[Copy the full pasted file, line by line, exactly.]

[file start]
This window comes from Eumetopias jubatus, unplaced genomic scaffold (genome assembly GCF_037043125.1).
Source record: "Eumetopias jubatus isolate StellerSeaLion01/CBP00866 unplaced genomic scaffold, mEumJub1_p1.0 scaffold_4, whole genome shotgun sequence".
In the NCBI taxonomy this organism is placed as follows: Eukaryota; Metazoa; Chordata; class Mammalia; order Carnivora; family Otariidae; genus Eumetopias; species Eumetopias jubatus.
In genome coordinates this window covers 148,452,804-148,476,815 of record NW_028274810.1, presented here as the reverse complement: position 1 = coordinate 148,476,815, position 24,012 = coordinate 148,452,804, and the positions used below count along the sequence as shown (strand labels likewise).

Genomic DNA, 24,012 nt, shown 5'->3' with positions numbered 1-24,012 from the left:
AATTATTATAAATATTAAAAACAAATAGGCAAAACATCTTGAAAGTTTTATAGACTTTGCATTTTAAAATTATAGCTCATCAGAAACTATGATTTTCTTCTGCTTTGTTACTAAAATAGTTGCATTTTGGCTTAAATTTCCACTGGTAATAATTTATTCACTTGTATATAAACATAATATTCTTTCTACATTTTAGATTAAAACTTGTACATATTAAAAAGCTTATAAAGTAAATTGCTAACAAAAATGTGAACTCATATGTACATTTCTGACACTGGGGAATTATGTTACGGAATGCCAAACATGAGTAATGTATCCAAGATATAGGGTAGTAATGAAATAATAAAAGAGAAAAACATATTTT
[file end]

This window comes from Eumetopias jubatus, unplaced genomic scaffold (genome assembly GCF_037043125.1).
Source record: "Eumetopias jubatus isolate StellerSeaLion01/CBP00866 unplaced genomic scaffold, mEumJub1_p1.0 scaffold_4, whole genome shotgun sequence".
In the NCBI taxonomy this organism is placed as follows: Eukaryota; Metazoa; Chordata; class Mammalia; order Carnivora; family Otariidae; genus Eumetopias; species Eumetopias jubatus.
In genome coordinates this window covers 148,452,804-148,476,815 of record NW_028274810.1, presented here as the reverse complement: position 1 = coordinate 148,476,815, position 24,012 = coordinate 148,452,804, and the positions used below count along the sequence as shown (strand labels likewise).

Genomic DNA, 24,012 nt, shown 5'->3' with positions numbered 1-24,012 from the left:
AATTATTATAAATATTAAAAACAAATAGGCAAAACATCTTGAAAGTTTTATAGACTTTGCATTTTAAAATTATAGCTCATCAGAAACTATGATTTTCTTCTGCTTTGTTACTAAAATAGTTGCATTTTGGCTTAAATTTCCACTGGTAATAATTTATTCACTTGTATATAAACATAATATTCTTTCTACATTTTAGATTAAAACTTGTACATATTAAAAAGCTTATAAAGTAAATTGCTAACAAAAATGTGAACTCATATGTACATTTCTGACACTGGGGAATTATGTTACGGAATGCCAAACATGAGTAATGTATCCAAGATATAGGGTAGTAATGAAATAATAAAAGAGAAAAACATATTTT